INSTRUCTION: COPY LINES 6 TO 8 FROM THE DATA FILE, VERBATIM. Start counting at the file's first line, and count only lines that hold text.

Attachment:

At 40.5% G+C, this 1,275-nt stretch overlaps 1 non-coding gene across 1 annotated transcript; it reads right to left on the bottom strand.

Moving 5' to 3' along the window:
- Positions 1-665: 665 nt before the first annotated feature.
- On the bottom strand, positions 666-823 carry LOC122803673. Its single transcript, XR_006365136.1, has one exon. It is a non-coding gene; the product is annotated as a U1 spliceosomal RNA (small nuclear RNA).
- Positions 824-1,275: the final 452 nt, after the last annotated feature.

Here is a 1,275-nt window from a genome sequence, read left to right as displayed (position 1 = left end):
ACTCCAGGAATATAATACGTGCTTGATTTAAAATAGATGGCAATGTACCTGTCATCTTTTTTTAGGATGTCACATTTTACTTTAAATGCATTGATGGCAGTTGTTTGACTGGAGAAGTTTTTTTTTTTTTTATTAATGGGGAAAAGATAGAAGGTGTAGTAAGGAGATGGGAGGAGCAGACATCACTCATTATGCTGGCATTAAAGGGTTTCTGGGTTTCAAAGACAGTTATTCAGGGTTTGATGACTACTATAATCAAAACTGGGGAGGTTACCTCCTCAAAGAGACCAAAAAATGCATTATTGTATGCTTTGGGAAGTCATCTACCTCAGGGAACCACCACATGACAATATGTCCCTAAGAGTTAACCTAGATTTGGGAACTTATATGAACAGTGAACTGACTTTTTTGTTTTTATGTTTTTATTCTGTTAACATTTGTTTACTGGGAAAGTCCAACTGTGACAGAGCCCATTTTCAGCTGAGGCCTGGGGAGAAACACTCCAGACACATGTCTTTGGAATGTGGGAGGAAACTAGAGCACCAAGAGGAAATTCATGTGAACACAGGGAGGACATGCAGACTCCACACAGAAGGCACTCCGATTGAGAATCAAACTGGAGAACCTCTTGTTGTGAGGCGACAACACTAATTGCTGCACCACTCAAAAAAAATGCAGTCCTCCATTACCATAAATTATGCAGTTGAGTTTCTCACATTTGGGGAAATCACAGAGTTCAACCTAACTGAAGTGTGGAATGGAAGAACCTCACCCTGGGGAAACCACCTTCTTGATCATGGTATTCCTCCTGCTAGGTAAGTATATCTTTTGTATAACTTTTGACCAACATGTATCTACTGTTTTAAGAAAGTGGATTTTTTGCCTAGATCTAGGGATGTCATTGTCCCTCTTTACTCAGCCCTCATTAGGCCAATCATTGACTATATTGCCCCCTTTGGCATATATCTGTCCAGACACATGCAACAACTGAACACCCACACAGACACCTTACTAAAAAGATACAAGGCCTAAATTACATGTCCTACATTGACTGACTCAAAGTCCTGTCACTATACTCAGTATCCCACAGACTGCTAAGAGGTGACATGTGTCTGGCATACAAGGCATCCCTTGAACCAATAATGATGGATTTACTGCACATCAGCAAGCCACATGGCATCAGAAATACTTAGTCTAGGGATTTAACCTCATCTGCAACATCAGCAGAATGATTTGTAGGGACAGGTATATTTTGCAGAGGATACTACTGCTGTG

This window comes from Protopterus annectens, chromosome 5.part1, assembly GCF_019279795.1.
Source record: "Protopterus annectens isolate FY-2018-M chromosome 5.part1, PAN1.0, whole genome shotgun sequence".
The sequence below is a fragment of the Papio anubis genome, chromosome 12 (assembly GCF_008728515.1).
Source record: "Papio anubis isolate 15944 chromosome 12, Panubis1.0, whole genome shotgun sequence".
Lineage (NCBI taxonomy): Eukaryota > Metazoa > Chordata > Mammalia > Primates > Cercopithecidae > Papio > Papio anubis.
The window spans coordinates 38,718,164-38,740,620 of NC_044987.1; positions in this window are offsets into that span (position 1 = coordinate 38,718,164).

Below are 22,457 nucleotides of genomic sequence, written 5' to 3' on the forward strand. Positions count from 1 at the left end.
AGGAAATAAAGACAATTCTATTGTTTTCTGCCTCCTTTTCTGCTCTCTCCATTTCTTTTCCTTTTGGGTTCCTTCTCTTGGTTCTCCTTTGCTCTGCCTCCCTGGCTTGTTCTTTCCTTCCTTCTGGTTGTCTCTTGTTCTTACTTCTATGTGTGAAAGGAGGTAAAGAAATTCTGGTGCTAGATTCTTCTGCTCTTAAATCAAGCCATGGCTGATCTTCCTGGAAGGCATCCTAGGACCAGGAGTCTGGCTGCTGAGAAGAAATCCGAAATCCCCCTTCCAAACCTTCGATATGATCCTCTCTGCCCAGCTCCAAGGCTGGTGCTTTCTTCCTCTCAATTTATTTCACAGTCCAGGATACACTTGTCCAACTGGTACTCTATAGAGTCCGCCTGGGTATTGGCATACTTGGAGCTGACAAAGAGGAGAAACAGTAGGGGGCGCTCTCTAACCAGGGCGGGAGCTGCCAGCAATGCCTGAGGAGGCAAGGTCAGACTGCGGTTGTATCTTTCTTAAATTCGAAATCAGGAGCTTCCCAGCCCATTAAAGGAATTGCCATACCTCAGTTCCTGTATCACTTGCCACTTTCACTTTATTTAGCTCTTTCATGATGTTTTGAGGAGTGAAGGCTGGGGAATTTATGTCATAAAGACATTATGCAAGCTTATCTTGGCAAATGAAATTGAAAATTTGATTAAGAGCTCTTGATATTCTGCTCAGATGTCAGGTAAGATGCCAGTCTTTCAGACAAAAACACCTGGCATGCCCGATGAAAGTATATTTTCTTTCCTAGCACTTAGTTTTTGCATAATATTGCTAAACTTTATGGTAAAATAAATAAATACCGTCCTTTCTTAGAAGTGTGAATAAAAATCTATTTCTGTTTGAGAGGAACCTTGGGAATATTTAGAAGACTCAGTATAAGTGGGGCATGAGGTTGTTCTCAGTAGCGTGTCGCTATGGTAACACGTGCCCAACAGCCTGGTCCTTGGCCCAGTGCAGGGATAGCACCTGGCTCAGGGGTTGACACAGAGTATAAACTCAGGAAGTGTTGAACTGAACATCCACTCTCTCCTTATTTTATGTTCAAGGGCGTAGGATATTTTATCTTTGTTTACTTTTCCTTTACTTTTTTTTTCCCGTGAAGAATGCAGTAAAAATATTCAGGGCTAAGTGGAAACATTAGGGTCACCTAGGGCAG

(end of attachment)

Here is a 1,275-nt window from a genome sequence, read left to right as displayed (position 1 = left end):
ACTCCAGGAATATAATACGTGCTTGATTTAAAATAGATGGCAATGTACCTGTCATCTTTTTTTAGGATGTCACATTTTACTTTAAATGCATTGATGGCAGTTGTTTGACTGGAGAAGTTTTTTTTTTTTTTATTAATGGGGAAAAGATAGAAGGTGTAGTAAGGAGATGGGAGGAGCAGACATCACTCATTATGCTGGCATTAAAGGGTTTCTGGGTTTCAAAGACAGTTATTCAGGGTTTGATGACTACTATAATCAAAACTGGGGAGGTTACCTCCTCAAAGAGACCAAAAAATGCATTATTGTATGCTTTGGGAAGTCATCTACCTCAGGGAACCACCACATGACAATATGTCCCTAAGAGTTAACCTAGATTTGGGAACTTATATGAACAGTGAACTGACTTTTTTGTTTTTATGTTTTTATTCTGTTAACATTTGTTTACTGGGAAAGTCCAACTGTGACAGAGCCCATTTTCAGCTGAGGCCTGGGGAGAAACACTCCAGACACATGTCTTTGGAATGTGGGAGGAAACTAGAGCACCAAGAGGAAATTCATGTGAACACAGGGAGGACATGCAGACTCCACACAGAAGGCACTCCGATTGAGAATCAAACTGGAGAACCTCTTGTTGTGAGGCGACAACACTAATTGCTGCACCACTCAAAAAAAATGCAGTCCTCCATTACCATAAATTATGCAGTTGAGTTTCTCACATTTGGGGAAATCACAGAGTTCAACCTAACTGAAGTGTGGAATGGAAGAACCTCACCCTGGGGAAACCACCTTCTTGATCATGGTATTCCTCCTGCTAGGTAAGTATATCTTTTGTATAACTTTTGACCAACATGTATCTACTGTTTTAAGAAAGTGGATTTTTTGCCTAGATCTAGGGATGTCATTGTCCCTCTTTACTCAGCCCTCATTAGGCCAATCATTGACTATATTGCCCCCTTTGGCATATATCTGTCCAGACACATGCAACAACTGAACACCCACACAGACACCTTACTAAAAAGATACAAGGCCTAAATTACATGTCCTACATTGACTGACTCAAAGTCCTGTCACTATACTCAGTATCCCACAGACTGCTAAGAGGTGACATGTGTCTGGCATACAAGGCATCCCTTGAACCAATAATGATGGATTTACTGCACATCAGCAAGCCACATGGCATCAGAAATACTTAGTCTAGGGATTTAACCTCATCTGCAACATCAGCAGAATGATTTGTAGGGACAGGTATATTTTGCAGAGGATACTACTGCTGTG

This window comes from Protopterus annectens, chromosome 5.part1, assembly GCF_019279795.1.